Do you think the recent development of interviewing witnesses beforehand and using the video in sexual abuse trials is beneficial to the victims?

I’m actually not in favour of this, which may surprise people because I have argued for much greater sensitivity for these cases for all my professional life. For some it is necessary because otherwise they would never be able to give evidence. However, I think this should be a real rarity. We do need, particularly for women and children, to provide the kind of support that makes it possible for them to give their evidence. This is partly because I believe that the

Mansfield

Baroness Kennedy has been principal of Mansfield College, Oxford since 2010

accuser should also see it, but also it is better for a jury to see the people giving evidence because it is much more powerful because it lets their story be told more effectively. When juries see people on a screen, even though it is much more comfortable for the person giving evidence, it is never as effective because it is as though they’re watching television: it takes the reality away, you lose the way in which we measure people in terms of their authenticity and their truthfulness. The remedy is that we’ve not normally provided people with the kind of support that they need.

You referenced this in your book as “The hijacking of women’s movement campaigns for attacks on civil liberties”. Do you see any way that this could be prevented while maintaining the advantages?

I always say, when campaigning, that with change we should beware of what we advocate, because sometimes the powers that be jump on these changes as politicians always want to say what they introduced. But then these systems could be used for other areas, such as terrorism. When we as feminists introduce these systems to treat the historic imbalances, they are never just used to treat these historic imbalances; they’re seized upon by government, often in a very authoritarian way, to purposes that I think degrade the justice system. It’s almost impossible to maintain the advantages while preventing the systems from being hijacked. I gave examples in the book, for example the ways in which legislation to stop stalking has been used to prevent political demonstrators who visit particular places to demonstrate. You have to be very careful with the ways of transmuting quite inventive processes that we as feminists have introduced into the law for women’s benefit. Women are not just people who give evidence in court against perpetrators. We’re also people who sometimes end up in the dock and we have to be careful that the protections that exist will exist for us, too. For example, when I hear women who talk about lowering the burden of proof in rape cases in order to get convictions more readily, I say, do not wish for that because that will absolutely make it easier for miscarriages of justice to take place across the board, as they’ll introduce it in relation to women but a year later it will be travelling somewhere else.

There is always the difficult balance for law both to lead society to be more just and to reflect society’s opinion as it is. Would you say that this could hinder development of the law relating to sexism that isn’t yet fully recognised by all (for example with catcalling)?

Change really takes place with changing attitudes, and the law can play a role in changing attitudes. By introducing the Sex Discrimination Act back in the ’70s it didn’t make a difference overnight, yet it gave us a tool with which then to argue for better conditions for women, for women to be given a fair crack at the whip about getting into exclusively male professions. But there is no doubt that when you introduce law that is well ahead of public opinion that you end up finding that it is not adhered to. While we believe in the jury system, which I do, one of the problems is that our society is still hugely patriarchal and makes judgements about women’s bodies all the time, as seen in newspapers and television. When we’re talking about catcalling, at the low end of the scale, we have to try to persuade our male colleagues to also call it out when it’s taking place. Men have to come on board with us to try and get the change around this. Law is only going to be as good as what is happening in the wider society, so we can try and use law as a tool but we have to also recognise that it has its limitations, because people come with the attitudes of the world beyond the courtroom door.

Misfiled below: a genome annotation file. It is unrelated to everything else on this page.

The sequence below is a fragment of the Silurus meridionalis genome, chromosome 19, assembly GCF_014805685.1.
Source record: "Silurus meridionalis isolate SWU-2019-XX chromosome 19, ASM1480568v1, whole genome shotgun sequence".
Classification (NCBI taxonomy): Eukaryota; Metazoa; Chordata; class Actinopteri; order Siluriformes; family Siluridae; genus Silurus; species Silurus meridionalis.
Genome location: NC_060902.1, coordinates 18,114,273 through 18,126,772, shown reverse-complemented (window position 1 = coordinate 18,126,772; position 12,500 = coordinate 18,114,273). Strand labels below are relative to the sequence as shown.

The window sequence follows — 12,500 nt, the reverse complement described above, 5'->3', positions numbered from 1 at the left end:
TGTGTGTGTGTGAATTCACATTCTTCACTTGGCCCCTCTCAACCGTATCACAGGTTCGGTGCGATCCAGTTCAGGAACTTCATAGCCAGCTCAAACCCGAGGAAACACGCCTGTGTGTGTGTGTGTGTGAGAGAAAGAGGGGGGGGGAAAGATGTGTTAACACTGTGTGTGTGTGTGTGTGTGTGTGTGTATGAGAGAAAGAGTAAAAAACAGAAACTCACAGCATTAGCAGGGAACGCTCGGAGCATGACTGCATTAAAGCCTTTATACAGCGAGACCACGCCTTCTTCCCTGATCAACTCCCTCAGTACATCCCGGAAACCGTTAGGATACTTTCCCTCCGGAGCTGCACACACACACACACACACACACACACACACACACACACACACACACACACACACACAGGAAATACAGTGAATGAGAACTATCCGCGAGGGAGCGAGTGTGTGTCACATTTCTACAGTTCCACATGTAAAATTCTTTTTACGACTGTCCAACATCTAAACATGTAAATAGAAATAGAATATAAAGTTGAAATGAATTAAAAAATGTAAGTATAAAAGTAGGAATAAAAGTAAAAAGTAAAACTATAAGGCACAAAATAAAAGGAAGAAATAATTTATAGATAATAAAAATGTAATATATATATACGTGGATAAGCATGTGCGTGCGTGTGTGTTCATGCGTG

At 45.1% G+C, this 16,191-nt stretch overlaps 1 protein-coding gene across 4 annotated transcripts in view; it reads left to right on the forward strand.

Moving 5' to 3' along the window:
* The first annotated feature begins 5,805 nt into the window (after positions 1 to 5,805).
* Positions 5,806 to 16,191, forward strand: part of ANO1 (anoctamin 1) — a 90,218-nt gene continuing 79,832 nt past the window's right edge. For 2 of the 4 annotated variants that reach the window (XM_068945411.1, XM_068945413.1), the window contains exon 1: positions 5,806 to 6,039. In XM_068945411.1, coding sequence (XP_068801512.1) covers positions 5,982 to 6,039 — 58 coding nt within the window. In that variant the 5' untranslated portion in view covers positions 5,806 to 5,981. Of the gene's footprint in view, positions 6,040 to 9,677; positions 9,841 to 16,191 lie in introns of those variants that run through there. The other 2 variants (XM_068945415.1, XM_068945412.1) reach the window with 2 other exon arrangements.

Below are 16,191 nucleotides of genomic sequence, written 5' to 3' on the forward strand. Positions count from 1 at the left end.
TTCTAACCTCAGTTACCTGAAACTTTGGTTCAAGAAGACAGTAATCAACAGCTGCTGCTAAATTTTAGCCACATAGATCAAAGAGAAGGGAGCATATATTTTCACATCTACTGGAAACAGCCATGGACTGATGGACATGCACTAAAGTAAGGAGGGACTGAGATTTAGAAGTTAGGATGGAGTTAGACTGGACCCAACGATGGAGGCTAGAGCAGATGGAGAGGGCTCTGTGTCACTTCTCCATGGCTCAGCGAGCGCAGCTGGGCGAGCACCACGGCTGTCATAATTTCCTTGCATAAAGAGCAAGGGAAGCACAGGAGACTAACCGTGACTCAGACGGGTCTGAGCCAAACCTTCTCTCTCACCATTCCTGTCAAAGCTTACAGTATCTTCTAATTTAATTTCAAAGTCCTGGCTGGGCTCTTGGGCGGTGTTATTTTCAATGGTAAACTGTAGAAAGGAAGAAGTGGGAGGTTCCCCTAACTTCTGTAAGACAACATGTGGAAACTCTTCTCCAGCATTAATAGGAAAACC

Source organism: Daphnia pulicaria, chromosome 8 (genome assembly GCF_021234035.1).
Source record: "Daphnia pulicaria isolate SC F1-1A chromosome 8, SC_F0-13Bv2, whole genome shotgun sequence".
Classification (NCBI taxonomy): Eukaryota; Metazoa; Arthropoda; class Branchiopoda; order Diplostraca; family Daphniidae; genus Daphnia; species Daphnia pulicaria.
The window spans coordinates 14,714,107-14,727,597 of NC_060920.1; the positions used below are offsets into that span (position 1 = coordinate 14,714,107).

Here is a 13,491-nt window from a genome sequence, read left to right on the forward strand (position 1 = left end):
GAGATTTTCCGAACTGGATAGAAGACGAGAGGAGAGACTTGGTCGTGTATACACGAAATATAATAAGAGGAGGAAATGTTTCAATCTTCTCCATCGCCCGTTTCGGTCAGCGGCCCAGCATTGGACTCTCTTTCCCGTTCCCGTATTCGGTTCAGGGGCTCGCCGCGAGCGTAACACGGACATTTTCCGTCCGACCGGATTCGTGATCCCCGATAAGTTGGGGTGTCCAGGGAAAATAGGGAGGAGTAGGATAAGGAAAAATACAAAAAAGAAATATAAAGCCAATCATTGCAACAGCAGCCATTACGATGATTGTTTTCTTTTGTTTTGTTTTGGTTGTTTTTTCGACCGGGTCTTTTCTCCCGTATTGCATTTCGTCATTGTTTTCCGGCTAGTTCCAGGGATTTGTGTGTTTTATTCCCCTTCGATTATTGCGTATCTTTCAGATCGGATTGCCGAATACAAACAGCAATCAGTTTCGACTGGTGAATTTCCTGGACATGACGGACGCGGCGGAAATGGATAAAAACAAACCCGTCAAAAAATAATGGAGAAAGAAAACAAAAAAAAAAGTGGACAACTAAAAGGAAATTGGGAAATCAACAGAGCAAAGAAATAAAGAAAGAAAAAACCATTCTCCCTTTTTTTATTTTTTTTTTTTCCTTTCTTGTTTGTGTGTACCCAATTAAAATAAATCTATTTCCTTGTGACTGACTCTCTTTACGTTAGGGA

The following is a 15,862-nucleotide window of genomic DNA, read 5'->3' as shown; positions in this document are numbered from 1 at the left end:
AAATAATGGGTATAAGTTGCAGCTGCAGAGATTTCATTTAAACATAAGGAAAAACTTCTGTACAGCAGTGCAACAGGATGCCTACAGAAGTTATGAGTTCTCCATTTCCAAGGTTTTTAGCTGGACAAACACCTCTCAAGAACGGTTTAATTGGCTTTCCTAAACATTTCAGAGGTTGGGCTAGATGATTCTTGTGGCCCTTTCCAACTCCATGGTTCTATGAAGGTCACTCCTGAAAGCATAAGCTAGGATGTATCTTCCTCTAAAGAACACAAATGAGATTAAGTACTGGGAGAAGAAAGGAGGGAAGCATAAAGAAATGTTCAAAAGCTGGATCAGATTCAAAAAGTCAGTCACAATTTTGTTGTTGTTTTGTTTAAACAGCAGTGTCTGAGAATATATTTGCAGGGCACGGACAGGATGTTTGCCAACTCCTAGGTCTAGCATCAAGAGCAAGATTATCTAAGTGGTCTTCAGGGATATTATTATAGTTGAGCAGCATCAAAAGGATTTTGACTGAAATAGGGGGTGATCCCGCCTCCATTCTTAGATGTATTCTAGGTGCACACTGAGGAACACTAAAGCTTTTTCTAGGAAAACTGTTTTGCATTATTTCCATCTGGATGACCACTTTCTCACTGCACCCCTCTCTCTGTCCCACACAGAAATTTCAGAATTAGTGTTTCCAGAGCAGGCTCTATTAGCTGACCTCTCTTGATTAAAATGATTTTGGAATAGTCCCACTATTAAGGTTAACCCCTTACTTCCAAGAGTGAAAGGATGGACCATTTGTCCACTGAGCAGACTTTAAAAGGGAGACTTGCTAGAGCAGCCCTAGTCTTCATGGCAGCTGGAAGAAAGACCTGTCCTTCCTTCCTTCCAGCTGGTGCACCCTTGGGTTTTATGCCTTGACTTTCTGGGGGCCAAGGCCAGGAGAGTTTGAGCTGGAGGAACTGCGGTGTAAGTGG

Would you say the law also fails those affected similarly because of their race or class?

When I first wrote Eve was Framed , I said that I’m using this as a paradigm for the other ways in which the system fails people who are on the outside, because it is a system that has essentially been made by men of a particular kind of background. White men of a particular class background mainly occupy the places where law is made, while huge inroads have been made by the presence of women, it is still insufficient. But in the same way there are conjunctions between class and gender, class and race, race and gender; all these create multiple ways of disadvantage, but each of them are disadvantages on their own. Anybody also discriminated against because of their race or class also faces similar myths and stereotypes, particularly when the judiciary is so unrepresentative of society as a whole.

Would you say there have been any positive changes since you first wrote the book in 1992 and then the new introduction in 2005?

Yes absolutely, huge changes have taken place. There are many more women in the judiciary – it’s still not satisfactory, but we’re moving ahead. We have also created systems to try to make this all more effective. Are they all good things that have happened? No. We have seen terrible attacks on legal aid, the effects of which will be particularly punitive to women, as women are often poorer than men. We’ve really damaged the greatness of our system by doing that.

What would you say your main aim or area that the law should focus on improving?

I think the law and the legal profession are going to have to be very vigilant on attacks on rights. Leaving the European Union is very worrying because it [the EU] has done very positive things for the quality of our lives and the law created to harmonise our engagement with Europe. We’ve played a hugely important role in the creation of that law and the betterment of law around environmental rights, employment rights, rights of women in the workplace. All this has been put in jeopardy. So we should be alarmed as women about what is taking place, we will have to be very vigilant about the ways in which austerity has been used to slash the availability of legal aid for cases that make a difference to women’s lives and to the lives of their children. We need to be very cautious and alert to the ways in which the quality of our lives is currently being undermined by what is taking place.